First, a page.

Monday, September 12, 2005

We've got to get that corrected

That's the mantra of Green Bay head coach Mike Sherman. Sherman used it during a radio interview that followed Sunday's game. In the game, the Pack committed 18 penalties (four of them were declined) in a positively disgraceful 17-3 loss in Detroit. The only thing worse than watching the game was listening to Kenny Albert and Brian Baldinger try to make excuses for the lifeless performance of Brett Favre (more on that in a moment).

Sherman likes to throw out that "We've got to get that corrected" line to the media when his team can't do something right. Frankly, one gets sick of hearing it with regard to the penalties, because this team has had a problem with penalties for quite some time now. Perhaps people just started to notice this preseason, but penalties (especially on defense) were a big part of the problems that crept their way onto this team a year ago. In particular, second-year cornerback Ahmad Carroll has repeatedly shown that he just can't stop touching the receiver he's assigned to cover.

That's nice and all, except that the NFL has put a real emphasis on downfield contact by defensive backs. Carroll got eleven flags a year ago, and he started his season off by getting flagged four times (one declined) in yesterday's game.

What's Sherman's response?

A. "We gotta get that corrected. I promise you we will."
B. Bench Carroll until he learns proper coverage technique...maybe going so far as to make him practice with his arms tied behind his back.
C. Cut Carroll because he's useless outside of a boxing ring.
D. Keep allowing Carroll to start.

If you answered "A" and "D", you're right. "C" is a crazy response left for some power-happy moron who thinks he has to react harshly to everything bad that happens on a football field. "B" would be nice. Unfortunately, we don't have a head coach in Green Bay who is capable of figuring out what Carroll needs to improve.

Playing him in a starting role every week hasn't worked. But, by all means, keep doing it. Maybe the light will come on at some point.

I suggested the "arms tied behind his back during practice" idea around mid-season 2004. The reason I brought it up was that I felt Carroll had poor technique when I watched him in games. He guarded receivers with his hands, as if he were trying to hide a lack of speed. The reality is that speed is one of the key reasons he got drafted as high as he did. He has nothing to be afraid of in that regard. If Sherman and Jim Bates, a good defensive coordinator who is regarded as a great teacher, made him practice without the use of his hands, maybe he'd learn that his speed is an asset, and maybe he'd learn how to use his body and his speed to properly cover receivers.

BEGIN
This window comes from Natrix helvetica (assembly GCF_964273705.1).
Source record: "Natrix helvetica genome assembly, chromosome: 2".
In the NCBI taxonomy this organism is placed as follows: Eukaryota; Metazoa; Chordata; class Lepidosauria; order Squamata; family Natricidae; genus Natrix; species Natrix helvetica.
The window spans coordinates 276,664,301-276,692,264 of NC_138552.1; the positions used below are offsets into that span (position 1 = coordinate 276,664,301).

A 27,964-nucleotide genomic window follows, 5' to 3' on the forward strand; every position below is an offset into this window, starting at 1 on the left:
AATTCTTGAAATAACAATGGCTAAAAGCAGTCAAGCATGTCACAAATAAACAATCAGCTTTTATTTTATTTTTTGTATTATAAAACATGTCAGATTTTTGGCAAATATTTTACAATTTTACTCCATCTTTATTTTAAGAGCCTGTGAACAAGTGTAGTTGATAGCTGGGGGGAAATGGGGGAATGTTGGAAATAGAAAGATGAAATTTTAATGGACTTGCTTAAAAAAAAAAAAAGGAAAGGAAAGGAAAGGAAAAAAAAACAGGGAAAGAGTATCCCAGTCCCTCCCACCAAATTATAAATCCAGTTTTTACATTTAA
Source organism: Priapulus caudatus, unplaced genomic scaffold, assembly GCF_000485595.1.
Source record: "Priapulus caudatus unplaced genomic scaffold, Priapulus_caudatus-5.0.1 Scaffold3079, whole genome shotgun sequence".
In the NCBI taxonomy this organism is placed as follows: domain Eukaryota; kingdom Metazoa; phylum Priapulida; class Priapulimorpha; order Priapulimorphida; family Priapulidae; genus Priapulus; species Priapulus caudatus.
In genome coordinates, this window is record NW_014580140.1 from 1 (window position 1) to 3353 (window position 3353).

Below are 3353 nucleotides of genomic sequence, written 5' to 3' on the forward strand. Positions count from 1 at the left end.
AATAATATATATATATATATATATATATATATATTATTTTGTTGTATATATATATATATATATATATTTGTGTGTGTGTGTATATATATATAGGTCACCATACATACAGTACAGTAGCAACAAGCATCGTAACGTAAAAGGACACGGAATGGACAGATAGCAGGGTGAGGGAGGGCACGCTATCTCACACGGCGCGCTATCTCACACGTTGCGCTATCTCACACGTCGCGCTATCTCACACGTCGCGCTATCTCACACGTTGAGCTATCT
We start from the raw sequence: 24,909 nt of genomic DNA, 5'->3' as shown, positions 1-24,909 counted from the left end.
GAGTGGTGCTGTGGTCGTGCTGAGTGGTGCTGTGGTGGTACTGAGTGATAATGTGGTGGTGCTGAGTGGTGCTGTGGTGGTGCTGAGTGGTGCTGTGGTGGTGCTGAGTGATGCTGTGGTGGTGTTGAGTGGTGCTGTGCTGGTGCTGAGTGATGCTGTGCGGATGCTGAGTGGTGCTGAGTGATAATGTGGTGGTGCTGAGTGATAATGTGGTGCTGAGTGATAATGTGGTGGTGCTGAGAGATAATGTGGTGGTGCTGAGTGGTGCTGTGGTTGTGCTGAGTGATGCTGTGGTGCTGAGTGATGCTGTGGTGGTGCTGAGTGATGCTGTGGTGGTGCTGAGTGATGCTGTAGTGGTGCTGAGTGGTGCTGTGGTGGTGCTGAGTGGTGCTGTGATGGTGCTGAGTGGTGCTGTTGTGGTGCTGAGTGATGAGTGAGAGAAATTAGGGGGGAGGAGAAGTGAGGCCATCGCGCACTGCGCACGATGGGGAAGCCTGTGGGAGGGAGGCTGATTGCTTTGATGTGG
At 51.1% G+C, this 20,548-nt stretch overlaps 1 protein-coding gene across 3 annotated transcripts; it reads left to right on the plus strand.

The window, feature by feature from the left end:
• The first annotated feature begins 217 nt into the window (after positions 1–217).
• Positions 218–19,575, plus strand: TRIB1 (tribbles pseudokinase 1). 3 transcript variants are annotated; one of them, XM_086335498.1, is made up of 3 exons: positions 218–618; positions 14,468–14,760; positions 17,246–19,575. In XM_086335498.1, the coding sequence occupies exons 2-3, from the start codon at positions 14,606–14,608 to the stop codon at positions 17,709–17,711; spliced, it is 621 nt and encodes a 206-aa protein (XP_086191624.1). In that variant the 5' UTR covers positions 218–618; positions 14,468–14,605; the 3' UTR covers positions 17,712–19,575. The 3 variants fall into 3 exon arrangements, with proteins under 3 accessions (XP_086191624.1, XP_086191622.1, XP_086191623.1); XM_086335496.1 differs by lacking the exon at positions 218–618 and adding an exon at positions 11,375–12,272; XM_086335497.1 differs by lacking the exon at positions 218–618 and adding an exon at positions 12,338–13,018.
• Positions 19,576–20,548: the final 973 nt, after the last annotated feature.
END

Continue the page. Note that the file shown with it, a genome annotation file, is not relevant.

Designated Favre Apologists
Why can't FOX employ sane human beings to do their football broadcasts? Brett Favre lost a fumble on a play where he wound up to pass and had the ball slip out of his hand before he threw it. I've seen Favre do this often enough in his career that I've taken to naming the play after him (when Daunte Culpepper did it earlier in the afternoon, I told my wife that he "Favred" the ball). Yet when Favre "Favred" the ball in the third quarter, FOX's DFA (Designated Favre Apologist), Brian Baldinger, said "Brett Favre never does that".

BS! He's done that at least a half-dozen times in his career. Is there any particular reason for it happening? I don't know. Maybe he's trying to get rid of the ball too quickly. But it's not the ball's fault.

Well, maybe it's the ball's fault when it happens to Brett Favre.

Another example of having too many DFAs on TV these days comes every time we hear a broadcaster gushing about Favre's arm when he completes a short pass. I'm looking at you, Kenny Albert.

More DFAs. ESPN's Steve Young: "Favre came back to try to win a championship."

Seriously? I thought he came back to have a couple 35-interception seasons before he retired.

In the NFL, outside of the Oakland Raiders, who isn't trying to win a championship? They might do it poorly, but they're all trying. Every player. Every team. Even the Bears. They all want to win.

And to say that drafting Aaron Rodgers was some sort of disservice to Favre (as ESPN DFA Tom Jackson did yesterday) is doing exactly what Brett Favre would never do: a disservice to the organization. This team has an obligation, not only this year but for years to come, to do what it can to win. Drafting Mike Patterson or any other defensive player in the first round wouldn't have done one damn thing to help in that regard. It seems that Rodgers and Favre are the only two people on the planet outside of Green Bay that understand what their relationship is supposed to be this season. And it seems as if Favre may be the only person outside of the Packer front office that understands why Rodgers was drafted.

Even though I'm a Packer fan, I'm sick and tired of the DFAs on TV nowadays. Everyone seems to be a Favre gusher, which is fine, as long as you can accept that even a Hall of Famer has flaws. Even a guy who is about to go over 50,000 career passing yards has flaws. We saw many of those flaws yesterday, and it's okay to mention that.

Saying that I think Favre played like crap yesterday doesn't change my overall opinion of him. It just means that Favre played like crap in one game, and we've got to get that corrected.

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